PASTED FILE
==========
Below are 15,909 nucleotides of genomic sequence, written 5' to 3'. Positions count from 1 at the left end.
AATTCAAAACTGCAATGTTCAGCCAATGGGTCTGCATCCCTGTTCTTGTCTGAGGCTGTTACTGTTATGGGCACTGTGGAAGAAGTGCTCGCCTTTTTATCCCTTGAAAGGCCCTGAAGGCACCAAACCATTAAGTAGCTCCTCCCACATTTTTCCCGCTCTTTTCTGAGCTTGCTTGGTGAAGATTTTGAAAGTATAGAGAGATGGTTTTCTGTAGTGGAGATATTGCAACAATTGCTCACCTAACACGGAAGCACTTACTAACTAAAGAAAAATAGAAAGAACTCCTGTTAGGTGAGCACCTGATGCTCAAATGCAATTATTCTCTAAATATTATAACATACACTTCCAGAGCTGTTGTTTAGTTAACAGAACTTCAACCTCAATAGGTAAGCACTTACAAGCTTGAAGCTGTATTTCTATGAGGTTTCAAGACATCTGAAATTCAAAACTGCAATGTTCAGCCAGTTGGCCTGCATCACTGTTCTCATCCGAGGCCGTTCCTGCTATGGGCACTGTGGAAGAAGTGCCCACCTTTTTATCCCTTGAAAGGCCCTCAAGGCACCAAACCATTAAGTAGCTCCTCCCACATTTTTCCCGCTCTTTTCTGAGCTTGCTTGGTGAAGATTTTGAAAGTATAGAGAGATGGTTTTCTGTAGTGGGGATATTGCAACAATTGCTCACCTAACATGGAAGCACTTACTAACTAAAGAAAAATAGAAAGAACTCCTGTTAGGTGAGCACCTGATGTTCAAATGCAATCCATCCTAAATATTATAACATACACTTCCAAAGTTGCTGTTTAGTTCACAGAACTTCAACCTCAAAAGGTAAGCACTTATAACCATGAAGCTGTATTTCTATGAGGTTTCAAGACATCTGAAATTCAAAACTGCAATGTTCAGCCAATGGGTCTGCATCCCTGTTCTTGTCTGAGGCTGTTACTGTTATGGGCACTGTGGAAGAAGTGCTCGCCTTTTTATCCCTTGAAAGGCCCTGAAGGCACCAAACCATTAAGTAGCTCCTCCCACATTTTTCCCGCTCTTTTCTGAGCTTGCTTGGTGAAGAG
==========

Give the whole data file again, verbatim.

Below are 15,909 nucleotides of genomic sequence, written 5' to 3'. Positions count from 1 at the left end.
AATTCAAAACTGCAATGTTCAGCCAATGGGTCTGCATCCCTGTTCTTGTCTGAGGCTGTTACTGTTATGGGCACTGTGGAAGAAGTGCTCGCCTTTTTATCCCTTGAAAGGCCCTGAAGGCACCAAACCATTAAGTAGCTCCTCCCACATTTTTCCCGCTCTTTTCTGAGCTTGCTTGGTGAAGATTTTGAAAGTATAGAGAGATGGTTTTCTGTAGTGGAGATATTGCAACAATTGCTCACCTAACACGGAAGCACTTACTAACTAAAGAAAAATAGAAAGAACTCCTGTTAGGTGAGCACCTGATGCTCAAATGCAATTATTCTCTAAATATTATAACATACACTTCCAGAGCTGTTGTTTAGTTAACAGAACTTCAACCTCAATAGGTAAGCACTTACAAGCTTGAAGCTGTATTTCTATGAGGTTTCAAGACATCTGAAATTCAAAACTGCAATGTTCAGCCAGTTGGCCTGCATCACTGTTCTCATCCGAGGCCGTTCCTGCTATGGGCACTGTGGAAGAAGTGCCCACCTTTTTATCCCTTGAAAGGCCCTCAAGGCACCAAACCATTAAGTAGCTCCTCCCACATTTTTCCCGCTCTTTTCTGAGCTTGCTTGGTGAAGATTTTGAAAGTATAGAGAGATGGTTTTCTGTAGTGGGGATATTGCAACAATTGCTCACCTAACATGGAAGCACTTACTAACTAAAGAAAAATAGAAAGAACTCCTGTTAGGTGAGCACCTGATGTTCAAATGCAATCCATCCTAAATATTATAACATACACTTCCAAAGTTGCTGTTTAGTTCACAGAACTTCAACCTCAAAAGGTAAGCACTTATAACCATGAAGCTGTATTTCTATGAGGTTTCAAGACATCTGAAATTCAAAACTGCAATGTTCAGCCAATGGGTCTGCATCCCTGTTCTTGTCTGAGGCTGTTACTGTTATGGGCACTGTGGAAGAAGTGCTCGCCTTTTTATCCCTTGAAAGGCCCTGAAGGCACCAAACCATTAAGTAGCTCCTCCCACATTTTTCCCGCTCTTTTCTGAGCTTGCTTGGTGAAGAG